The vision for HouseATL is for civic leadership in Atlanta to have a shared, comprehensive set of policies and adequate funding to address housing affordability. One of the key barriers to achieve this vision is that affordable housing is a complicated subject matter, with a lack of knowledge and understanding. Case studies were developed to make it less complicated, to help real estate practitioners, policymakers, and other professionals better understand how affordable housing is developed and preserved.
These case studies were developed through a unique partnership with ULI Atlanta, HouseATL and GA Tech’s Master’s in Real Estate Development (MRED) program. MRED graduate students acted as technical writers to research and develop these case studies. HouseATL’s Executive Committee helped to identify and select projects in the metro Atlanta area that showcase an innovative and scalable approach to affordable housing development and preservation. These case studies specifically highlight developments and models that warrant emulating. These case studies help illustrate the power of partnership, and how organizations can align even if they operate under different, but complementary missions.
The first case study is two homes developed by Atlanta Land Trust (ALT) and Georgia Trust for Historic Preservation (the Trust), two entities who joined forces to create a unique partnership that may not have otherwise existed. The Trust and ALT identified a mutually beneficial approach to advance their respective goals. For ALT, it was to “steward permanent affordability near the Atlanta BeltLine neighborhoods” and for the Trust the primary goal was to use historic preservation as a driver to maintain affordability and diversity, while promoting sustainability in Atlanta’s beautiful and cherished historic districts. This partnership and resulting program – the West Atlanta Preservation Initiative uses two homes to demonstrate the feasibility of rehabilitating and revitalizing neighborhoods affordably and without displacing long-term residents.
The second case study is through another unique partnership between Mercy Care and Mercy Housing, which also demonstrates a creative approach to mission-based, not-for-profit development. While both Mercy Care and Mercy Housing can point to their origins within the Sisters of Mercy, a Catholic service organization, the two nonprofits have long been independent organizations. Mercy Park represents the culmination of this partnership in a four-acre site with a 45,000 square foot Mercy Care health clinic, and a 79-unit senior housing development for seniors over the age of 62. Mercy Park is a transit-oriented development located near a MARTA stop, the Chamblee Rail Trail, and historic downtown Chamblee. The unique integration of healthcare and affordability, inclusion of senior housing and level of affordability met, as well as, location make it prime development to understand how to advance affordably while building healthy places.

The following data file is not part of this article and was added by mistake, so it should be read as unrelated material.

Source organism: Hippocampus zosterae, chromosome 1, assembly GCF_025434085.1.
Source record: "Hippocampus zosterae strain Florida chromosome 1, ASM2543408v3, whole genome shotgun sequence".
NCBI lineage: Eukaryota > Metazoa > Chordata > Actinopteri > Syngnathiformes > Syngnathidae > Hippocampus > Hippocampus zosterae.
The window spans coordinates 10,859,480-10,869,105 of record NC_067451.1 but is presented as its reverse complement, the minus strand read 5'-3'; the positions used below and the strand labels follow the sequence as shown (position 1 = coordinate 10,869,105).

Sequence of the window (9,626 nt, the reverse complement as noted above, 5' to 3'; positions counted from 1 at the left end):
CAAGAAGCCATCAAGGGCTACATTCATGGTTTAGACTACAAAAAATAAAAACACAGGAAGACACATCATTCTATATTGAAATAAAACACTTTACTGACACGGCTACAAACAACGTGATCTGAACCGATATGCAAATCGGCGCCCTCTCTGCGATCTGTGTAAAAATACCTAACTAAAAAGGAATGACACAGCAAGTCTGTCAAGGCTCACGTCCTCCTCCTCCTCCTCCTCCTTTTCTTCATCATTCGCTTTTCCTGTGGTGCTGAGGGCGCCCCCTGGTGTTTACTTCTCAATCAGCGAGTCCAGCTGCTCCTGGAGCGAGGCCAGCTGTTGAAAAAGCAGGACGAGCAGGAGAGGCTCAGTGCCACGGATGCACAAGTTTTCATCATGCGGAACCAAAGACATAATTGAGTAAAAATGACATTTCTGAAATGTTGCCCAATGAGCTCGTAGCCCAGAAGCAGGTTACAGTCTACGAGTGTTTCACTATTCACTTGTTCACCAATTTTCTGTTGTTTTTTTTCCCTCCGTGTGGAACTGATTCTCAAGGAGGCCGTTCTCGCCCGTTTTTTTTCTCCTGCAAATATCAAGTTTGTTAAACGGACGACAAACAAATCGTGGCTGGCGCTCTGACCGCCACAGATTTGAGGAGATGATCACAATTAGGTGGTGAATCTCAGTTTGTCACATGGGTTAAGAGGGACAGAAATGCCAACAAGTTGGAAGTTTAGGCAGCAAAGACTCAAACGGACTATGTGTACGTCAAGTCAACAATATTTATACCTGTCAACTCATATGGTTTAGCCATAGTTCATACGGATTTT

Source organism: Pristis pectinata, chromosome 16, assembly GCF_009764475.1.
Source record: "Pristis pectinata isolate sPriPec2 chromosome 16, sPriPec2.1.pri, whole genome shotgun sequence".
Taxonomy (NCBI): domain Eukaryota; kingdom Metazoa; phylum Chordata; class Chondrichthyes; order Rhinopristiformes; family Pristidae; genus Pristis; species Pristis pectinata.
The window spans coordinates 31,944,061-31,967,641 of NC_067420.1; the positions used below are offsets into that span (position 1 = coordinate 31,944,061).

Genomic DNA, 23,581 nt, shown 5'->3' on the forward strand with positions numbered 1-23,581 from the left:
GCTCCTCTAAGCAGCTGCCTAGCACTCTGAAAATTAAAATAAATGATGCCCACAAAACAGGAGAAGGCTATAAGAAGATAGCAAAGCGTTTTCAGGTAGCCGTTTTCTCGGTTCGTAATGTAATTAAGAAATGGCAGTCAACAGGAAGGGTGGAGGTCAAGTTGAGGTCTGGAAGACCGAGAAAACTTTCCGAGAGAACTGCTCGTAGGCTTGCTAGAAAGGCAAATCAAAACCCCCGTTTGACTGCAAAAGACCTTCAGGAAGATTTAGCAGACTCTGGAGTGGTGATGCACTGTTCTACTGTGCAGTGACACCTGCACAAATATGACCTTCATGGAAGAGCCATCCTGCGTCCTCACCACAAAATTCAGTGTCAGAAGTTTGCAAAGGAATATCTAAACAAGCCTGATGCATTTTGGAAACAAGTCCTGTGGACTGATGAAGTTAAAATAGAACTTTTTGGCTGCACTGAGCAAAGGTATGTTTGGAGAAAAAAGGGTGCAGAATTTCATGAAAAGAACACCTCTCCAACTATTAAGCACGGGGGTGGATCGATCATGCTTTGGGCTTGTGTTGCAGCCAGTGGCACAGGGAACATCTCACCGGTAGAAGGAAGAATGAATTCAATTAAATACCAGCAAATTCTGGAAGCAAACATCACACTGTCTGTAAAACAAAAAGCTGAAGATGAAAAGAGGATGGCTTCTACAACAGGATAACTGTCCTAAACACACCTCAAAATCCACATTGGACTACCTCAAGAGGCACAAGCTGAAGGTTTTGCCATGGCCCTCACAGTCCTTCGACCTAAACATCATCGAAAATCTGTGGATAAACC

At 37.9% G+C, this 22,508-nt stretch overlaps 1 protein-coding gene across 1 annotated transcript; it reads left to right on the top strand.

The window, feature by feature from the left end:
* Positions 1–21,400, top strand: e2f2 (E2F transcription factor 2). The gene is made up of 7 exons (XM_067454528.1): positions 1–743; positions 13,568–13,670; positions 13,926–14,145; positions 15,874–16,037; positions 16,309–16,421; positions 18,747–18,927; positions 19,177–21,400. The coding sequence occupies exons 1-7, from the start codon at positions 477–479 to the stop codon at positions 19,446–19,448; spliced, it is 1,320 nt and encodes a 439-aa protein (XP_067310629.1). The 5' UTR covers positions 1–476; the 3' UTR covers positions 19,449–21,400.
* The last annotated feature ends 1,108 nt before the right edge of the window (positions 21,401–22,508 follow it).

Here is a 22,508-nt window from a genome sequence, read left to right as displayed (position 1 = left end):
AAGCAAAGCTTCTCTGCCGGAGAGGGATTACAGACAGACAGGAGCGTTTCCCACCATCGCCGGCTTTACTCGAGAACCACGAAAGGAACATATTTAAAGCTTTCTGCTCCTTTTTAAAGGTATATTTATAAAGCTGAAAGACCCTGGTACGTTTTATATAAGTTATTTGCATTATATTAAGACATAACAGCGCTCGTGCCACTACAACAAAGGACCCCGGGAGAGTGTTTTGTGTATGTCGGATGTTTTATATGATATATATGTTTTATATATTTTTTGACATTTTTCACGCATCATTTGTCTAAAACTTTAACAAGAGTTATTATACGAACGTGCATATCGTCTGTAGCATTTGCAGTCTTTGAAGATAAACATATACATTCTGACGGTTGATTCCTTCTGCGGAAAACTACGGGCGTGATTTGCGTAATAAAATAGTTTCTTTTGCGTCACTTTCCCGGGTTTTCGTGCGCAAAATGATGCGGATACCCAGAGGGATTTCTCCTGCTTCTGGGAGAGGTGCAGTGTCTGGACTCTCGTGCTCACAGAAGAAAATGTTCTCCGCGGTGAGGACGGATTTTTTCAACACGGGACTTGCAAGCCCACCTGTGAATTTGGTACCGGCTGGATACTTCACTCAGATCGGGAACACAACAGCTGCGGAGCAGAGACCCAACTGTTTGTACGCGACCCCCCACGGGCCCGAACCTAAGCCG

Quest Commons West featured in this case study is an excellent example of delivering impactful affordable housing to the Atlanta community. The Quest Communities team is committed to Atlanta’s Westside and equitable housing and community development principles. The Quest Commons West project embodies its mission while maintaining affordability for households at or below 60% area median income (AMI). Additionally, the project will participate in Quest’s Healthy Housing Initiative, including onsite health screenings, case management, and a community gardening program.
Capitol View Apartments in Atlanta’s Adair Park neighborhood demonstrates the best of collaboration, preservation and coordination of public and private partners to advance affordable housing goals. Columbia Residential, through long-standing relationships with Enterprise Community Partners, the Annie E. Casey Foundation, Invest Atlanta, and the Georgia Department of Community Affairs was able to acquire the property in August 2018, and is redeveloping it with a targeted completion date of August 2021. Honoring a promise to not displace current residents, 64 of the 120 units remain occupied during construction. In total, the redevelopment will bring 120 affordable, fully renovated units to a historic SW Atlanta community, which includes 24 supportive housing units for very low-income residents.